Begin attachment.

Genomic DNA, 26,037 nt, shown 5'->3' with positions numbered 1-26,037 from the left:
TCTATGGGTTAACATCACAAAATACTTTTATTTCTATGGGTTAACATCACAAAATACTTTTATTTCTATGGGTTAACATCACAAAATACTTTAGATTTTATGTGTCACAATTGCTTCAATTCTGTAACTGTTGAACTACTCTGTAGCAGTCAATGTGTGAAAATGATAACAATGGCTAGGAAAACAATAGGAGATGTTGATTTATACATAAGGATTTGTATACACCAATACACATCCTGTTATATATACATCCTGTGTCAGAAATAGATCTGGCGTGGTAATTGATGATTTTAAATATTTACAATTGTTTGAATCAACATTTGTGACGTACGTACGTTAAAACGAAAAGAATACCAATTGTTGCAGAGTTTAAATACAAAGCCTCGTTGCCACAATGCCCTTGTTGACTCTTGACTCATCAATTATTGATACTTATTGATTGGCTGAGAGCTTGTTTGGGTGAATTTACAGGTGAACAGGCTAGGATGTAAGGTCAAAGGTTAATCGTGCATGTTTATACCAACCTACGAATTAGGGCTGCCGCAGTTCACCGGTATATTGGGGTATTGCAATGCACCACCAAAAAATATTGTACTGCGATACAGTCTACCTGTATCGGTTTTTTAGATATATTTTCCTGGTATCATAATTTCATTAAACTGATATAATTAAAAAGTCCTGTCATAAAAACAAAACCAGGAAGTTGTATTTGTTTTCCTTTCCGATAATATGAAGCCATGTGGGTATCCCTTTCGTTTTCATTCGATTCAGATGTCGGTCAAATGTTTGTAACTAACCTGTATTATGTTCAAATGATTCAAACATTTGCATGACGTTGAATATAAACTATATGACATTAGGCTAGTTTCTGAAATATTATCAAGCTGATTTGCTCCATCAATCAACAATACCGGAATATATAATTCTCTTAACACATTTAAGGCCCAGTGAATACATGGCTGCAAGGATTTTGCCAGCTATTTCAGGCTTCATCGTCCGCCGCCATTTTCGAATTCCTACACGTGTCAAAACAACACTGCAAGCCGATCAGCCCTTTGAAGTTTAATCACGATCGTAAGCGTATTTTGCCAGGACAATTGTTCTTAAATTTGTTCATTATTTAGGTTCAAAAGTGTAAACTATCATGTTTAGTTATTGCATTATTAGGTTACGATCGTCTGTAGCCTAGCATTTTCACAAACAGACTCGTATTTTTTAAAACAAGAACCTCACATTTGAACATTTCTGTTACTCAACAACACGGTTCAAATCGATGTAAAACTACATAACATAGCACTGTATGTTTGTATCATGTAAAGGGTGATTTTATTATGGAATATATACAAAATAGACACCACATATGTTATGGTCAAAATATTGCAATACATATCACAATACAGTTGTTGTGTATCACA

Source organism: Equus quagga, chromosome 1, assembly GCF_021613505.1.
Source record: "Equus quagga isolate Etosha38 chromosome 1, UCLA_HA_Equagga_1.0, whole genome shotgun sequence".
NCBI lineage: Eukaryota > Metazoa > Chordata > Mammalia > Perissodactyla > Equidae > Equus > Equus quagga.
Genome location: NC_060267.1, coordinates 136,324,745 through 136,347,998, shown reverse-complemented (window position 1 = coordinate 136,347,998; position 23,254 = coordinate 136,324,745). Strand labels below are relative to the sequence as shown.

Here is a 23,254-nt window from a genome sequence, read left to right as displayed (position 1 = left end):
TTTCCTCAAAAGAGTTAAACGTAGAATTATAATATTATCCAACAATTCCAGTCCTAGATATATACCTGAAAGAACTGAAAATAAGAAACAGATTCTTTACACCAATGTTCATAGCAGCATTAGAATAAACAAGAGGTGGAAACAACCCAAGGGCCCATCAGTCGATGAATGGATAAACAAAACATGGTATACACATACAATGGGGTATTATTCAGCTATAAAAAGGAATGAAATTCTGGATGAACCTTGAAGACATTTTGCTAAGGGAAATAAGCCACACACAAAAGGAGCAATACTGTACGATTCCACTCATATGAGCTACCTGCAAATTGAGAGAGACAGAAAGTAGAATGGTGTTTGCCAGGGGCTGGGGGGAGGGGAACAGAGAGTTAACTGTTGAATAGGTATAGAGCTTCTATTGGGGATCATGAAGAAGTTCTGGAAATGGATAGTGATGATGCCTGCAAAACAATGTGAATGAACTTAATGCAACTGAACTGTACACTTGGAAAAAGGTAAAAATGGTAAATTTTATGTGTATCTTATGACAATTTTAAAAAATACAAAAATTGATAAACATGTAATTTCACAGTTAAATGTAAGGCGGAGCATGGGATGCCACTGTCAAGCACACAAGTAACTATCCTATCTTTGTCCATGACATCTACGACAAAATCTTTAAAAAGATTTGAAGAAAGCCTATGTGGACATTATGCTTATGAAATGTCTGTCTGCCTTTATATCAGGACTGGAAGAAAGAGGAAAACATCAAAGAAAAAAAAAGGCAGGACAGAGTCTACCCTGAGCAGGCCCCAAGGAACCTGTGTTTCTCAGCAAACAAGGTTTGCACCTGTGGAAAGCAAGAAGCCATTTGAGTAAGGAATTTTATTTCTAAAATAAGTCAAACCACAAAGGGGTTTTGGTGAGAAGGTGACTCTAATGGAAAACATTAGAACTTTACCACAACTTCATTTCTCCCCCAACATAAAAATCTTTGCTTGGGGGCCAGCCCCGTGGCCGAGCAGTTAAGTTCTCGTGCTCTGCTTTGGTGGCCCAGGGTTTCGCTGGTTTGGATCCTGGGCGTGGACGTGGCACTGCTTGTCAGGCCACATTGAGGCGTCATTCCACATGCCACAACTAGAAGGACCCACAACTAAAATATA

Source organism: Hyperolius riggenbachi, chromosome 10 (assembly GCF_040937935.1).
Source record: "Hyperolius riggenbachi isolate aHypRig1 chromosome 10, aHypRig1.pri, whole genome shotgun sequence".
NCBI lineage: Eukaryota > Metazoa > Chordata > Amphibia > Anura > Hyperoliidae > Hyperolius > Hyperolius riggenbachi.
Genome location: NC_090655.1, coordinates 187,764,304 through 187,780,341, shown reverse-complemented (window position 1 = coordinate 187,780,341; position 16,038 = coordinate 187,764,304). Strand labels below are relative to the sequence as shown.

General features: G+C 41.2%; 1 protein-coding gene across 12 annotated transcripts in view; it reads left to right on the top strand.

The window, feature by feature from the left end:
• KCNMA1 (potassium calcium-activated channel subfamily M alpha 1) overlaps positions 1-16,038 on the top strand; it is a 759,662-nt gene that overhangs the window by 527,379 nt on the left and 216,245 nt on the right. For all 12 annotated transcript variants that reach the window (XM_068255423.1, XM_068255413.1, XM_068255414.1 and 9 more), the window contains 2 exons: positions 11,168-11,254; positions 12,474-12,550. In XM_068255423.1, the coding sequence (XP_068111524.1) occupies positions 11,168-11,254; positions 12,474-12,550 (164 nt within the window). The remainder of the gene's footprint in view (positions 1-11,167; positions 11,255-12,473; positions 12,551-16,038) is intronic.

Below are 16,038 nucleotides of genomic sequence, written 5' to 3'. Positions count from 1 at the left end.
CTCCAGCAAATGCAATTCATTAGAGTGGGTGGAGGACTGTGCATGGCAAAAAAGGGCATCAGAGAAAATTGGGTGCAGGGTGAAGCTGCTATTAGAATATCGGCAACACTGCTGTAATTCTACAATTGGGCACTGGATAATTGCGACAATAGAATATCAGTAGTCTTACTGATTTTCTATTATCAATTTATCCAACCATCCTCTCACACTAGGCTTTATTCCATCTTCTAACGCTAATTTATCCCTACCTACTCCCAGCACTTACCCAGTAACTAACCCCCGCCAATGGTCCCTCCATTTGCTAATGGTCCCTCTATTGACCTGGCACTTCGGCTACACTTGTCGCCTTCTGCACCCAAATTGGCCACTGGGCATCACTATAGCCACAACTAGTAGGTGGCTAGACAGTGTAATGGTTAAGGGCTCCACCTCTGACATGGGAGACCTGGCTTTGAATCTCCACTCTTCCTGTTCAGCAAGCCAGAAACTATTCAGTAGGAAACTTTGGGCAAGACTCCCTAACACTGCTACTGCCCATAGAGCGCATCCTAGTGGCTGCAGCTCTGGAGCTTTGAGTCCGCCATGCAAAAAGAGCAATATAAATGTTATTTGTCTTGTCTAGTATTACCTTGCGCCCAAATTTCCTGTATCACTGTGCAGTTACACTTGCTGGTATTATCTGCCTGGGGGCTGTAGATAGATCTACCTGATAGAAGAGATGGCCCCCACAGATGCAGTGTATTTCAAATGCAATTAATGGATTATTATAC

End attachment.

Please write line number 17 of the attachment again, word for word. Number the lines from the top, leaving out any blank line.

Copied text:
CTCCAGCAAATGCAATTCATTAGAGTGGGTGGAGGACTGTGCATGGCAAAAAAGGGCATCAGAGAAAATTGGGTGCAGGGTGAAGCTGCTATTAGAATATCGGCAACACTGCTGTAATTCTACAATTGGGCACTGGATAATTGCGACAATAGAATATCAGTAGTCTTACTGATTTTCTATTATCAATTTATCCAACCATCCTCTCACACTAGGCTTTATTCCATCTTCTAACGCTAATTTATCCCTACCTACTCCCAGCACTTACCCAGTAACTAACCCCCGCCAATGGTCCCTCCATTTGCTAATGGTCCCTCTATTGACCTGGCACTTCGGCTACACTTGTCGCCTTCTGCACCCAAATTGGCCACTGGGCATCACTATAGCCACAACTAGTAGGTGGCTAGACAGTGTAATGGTTAAGGGCTCCACCTCTGACATGGGAGACCTGGCTTTGAATCTCCACTCTTCCTGTTCAGCAAGCCAGAAACTATTCAGTAGGAAACTTTGGGCAAGACTCCCTAACACTGCTACTGCCCATAGAGCGCATCCTAGTGGCTGCAGCTCTGGAGCTTTGAGTCCGCCATGCAAAAAGAGCAATATAAATGTTATTTGTCTTGTCTAGTATTACCTTGCGCCCAAATTTCCTGTATCACTGTGCAGTTACACTTGCTGGTATTATCTGCCTGGGGGCTGTAGATAGATCTACCTGATAGAAGAGATGGCCCCCACAGATGCAGTGTATTTCAAATGCAATTAATGGATTATTATAC